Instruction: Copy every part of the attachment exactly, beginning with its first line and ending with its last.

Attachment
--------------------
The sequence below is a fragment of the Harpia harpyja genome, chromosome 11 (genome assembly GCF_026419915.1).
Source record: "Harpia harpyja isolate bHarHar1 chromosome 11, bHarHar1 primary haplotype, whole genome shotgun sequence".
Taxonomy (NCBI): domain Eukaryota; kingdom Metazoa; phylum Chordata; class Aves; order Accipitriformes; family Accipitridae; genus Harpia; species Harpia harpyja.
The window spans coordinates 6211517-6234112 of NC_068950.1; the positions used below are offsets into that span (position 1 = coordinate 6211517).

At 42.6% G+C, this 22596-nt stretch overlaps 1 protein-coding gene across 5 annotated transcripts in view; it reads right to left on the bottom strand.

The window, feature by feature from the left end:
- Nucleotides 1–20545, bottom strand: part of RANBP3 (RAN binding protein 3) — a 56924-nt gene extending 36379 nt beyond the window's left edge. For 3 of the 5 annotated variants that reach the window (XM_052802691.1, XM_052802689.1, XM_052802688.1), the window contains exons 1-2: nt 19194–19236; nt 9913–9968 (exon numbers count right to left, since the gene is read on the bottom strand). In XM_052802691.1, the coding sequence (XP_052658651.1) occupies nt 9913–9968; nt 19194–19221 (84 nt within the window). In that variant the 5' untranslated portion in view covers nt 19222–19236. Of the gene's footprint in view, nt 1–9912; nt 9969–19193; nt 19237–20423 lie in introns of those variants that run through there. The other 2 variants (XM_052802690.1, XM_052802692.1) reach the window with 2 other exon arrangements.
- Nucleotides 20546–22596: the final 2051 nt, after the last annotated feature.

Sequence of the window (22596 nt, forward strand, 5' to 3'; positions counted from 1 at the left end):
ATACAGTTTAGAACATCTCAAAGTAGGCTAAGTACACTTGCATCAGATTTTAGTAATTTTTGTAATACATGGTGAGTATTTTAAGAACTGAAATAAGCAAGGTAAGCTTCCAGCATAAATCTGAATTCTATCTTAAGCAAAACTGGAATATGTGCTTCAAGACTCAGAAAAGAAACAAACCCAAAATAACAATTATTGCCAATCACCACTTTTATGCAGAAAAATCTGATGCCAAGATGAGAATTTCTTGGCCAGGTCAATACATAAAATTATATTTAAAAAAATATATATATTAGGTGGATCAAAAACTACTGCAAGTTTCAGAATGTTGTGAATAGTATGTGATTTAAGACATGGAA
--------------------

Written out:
The sequence below is a fragment of the Harpia harpyja genome, chromosome 11 (genome assembly GCF_026419915.1).
Source record: "Harpia harpyja isolate bHarHar1 chromosome 11, bHarHar1 primary haplotype, whole genome shotgun sequence".
Taxonomy (NCBI): domain Eukaryota; kingdom Metazoa; phylum Chordata; class Aves; order Accipitriformes; family Accipitridae; genus Harpia; species Harpia harpyja.
The window spans coordinates 6211517-6234112 of NC_068950.1; the positions used below are offsets into that span (position 1 = coordinate 6211517).

At 42.6% G+C, this 22596-nt stretch overlaps 1 protein-coding gene across 5 annotated transcripts in view; it reads right to left on the bottom strand.

The window, feature by feature from the left end:
- Nucleotides 1–20545, bottom strand: part of RANBP3 (RAN binding protein 3) — a 56924-nt gene extending 36379 nt beyond the window's left edge. For 3 of the 5 annotated variants that reach the window (XM_052802691.1, XM_052802689.1, XM_052802688.1), the window contains exons 1-2: nt 19194–19236; nt 9913–9968 (exon numbers count right to left, since the gene is read on the bottom strand). In XM_052802691.1, the coding sequence (XP_052658651.1) occupies nt 9913–9968; nt 19194–19221 (84 nt within the window). In that variant the 5' untranslated portion in view covers nt 19222–19236. Of the gene's footprint in view, nt 1–9912; nt 9969–19193; nt 19237–20423 lie in introns of those variants that run through there. The other 2 variants (XM_052802690.1, XM_052802692.1) reach the window with 2 other exon arrangements.
- Nucleotides 20546–22596: the final 2051 nt, after the last annotated feature.

Sequence of the window (22596 nt, forward strand, 5' to 3'; positions counted from 1 at the left end):
ATACAGTTTAGAACATCTCAAAGTAGGCTAAGTACACTTGCATCAGATTTTAGTAATTTTTGTAATACATGGTGAGTATTTTAAGAACTGAAATAAGCAAGGTAAGCTTCCAGCATAAATCTGAATTCTATCTTAAGCAAAACTGGAATATGTGCTTCAAGACTCAGAAAAGAAACAAACCCAAAATAACAATTATTGCCAATCACCACTTTTATGCAGAAAAATCTGATGCCAAGATGAGAATTTCTTGGCCAGGTCAATACATAAAATTATATTTAAAAAAATATATATATTAGGTGGATCAAAAACTACTGCAAGTTTCAGAATGTTGTGAATAGTATGTGATTTAAGACATGGAA